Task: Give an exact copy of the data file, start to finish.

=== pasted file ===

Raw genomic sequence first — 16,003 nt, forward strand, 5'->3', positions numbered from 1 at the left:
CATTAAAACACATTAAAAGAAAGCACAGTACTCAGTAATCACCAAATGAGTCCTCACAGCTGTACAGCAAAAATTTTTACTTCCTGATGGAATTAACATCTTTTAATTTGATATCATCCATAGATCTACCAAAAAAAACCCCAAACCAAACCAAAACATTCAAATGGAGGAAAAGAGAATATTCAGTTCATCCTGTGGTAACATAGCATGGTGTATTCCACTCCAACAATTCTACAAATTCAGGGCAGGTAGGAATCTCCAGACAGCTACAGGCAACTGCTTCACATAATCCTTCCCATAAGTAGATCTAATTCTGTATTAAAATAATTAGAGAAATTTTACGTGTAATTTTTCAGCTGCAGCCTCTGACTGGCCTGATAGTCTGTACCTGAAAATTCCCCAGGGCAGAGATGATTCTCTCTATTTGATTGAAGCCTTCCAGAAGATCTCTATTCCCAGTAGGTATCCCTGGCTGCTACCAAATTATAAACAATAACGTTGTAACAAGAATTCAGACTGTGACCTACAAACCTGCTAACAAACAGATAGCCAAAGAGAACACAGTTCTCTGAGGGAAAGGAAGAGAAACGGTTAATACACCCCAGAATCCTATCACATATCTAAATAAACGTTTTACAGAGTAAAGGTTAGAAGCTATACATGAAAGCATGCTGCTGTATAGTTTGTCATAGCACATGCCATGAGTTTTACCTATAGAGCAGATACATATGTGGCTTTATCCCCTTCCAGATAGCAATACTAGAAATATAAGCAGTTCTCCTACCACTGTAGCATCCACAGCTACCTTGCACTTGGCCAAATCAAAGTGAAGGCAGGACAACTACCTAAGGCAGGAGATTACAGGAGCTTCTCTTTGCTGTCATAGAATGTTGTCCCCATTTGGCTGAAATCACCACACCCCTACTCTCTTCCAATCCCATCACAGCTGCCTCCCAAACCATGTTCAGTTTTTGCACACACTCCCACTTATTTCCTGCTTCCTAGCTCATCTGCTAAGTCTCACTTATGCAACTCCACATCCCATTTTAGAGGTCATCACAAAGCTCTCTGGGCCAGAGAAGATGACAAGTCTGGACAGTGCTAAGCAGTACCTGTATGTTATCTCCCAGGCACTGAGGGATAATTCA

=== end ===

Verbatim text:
Raw genomic sequence first — 16,003 nt, forward strand, 5'->3', positions numbered from 1 at the left:
CATTAAAACACATTAAAAGAAAGCACAGTACTCAGTAATCACCAAATGAGTCCTCACAGCTGTACAGCAAAAATTTTTACTTCCTGATGGAATTAACATCTTTTAATTTGATATCATCCATAGATCTACCAAAAAAAACCCCAAACCAAACCAAAACATTCAAATGGAGGAAAAGAGAATATTCAGTTCATCCTGTGGTAACATAGCATGGTGTATTCCACTCCAACAATTCTACAAATTCAGGGCAGGTAGGAATCTCCAGACAGCTACAGGCAACTGCTTCACATAATCCTTCCCATAAGTAGATCTAATTCTGTATTAAAATAATTAGAGAAATTTTACGTGTAATTTTTCAGCTGCAGCCTCTGACTGGCCTGATAGTCTGTACCTGAAAATTCCCCAGGGCAGAGATGATTCTCTCTATTTGATTGAAGCCTTCCAGAAGATCTCTATTCCCAGTAGGTATCCCTGGCTGCTACCAAATTATAAACAATAACGTTGTAACAAGAATTCAGACTGTGACCTACAAACCTGCTAACAAACAGATAGCCAAAGAGAACACAGTTCTCTGAGGGAAAGGAAGAGAAACGGTTAATACACCCCAGAATCCTATCACATATCTAAATAAACGTTTTACAGAGTAAAGGTTAGAAGCTATACATGAAAGCATGCTGCTGTATAGTTTGTCATAGCACATGCCATGAGTTTTACCTATAGAGCAGATACATATGTGGCTTTATCCCCTTCCAGATAGCAATACTAGAAATATAAGCAGTTCTCCTACCACTGTAGCATCCACAGCTACCTTGCACTTGGCCAAATCAAAGTGAAGGCAGGACAACTACCTAAGGCAGGAGATTACAGGAGCTTCTCTTTGCTGTCATAGAATGTTGTCCCCATTTGGCTGAAATCACCACACCCCTACTCTCTTCCAATCCCATCACAGCTGCCTCCCAAACCATGTTCAGTTTTTGCACACACTCCCACTTATTTCCTGCTTCCTAGCTCATCTGCTAAGTCTCACTTATGCAACTCCACATCCCATTTTAGAGGTCATCACAAAGCTCTCTGGGCCAGAGAAGATGACAAGTCTGGACAGTGCTAAGCAGTACCTGTATGTTATCTCCCAGGCACTGAGGGATAATTCA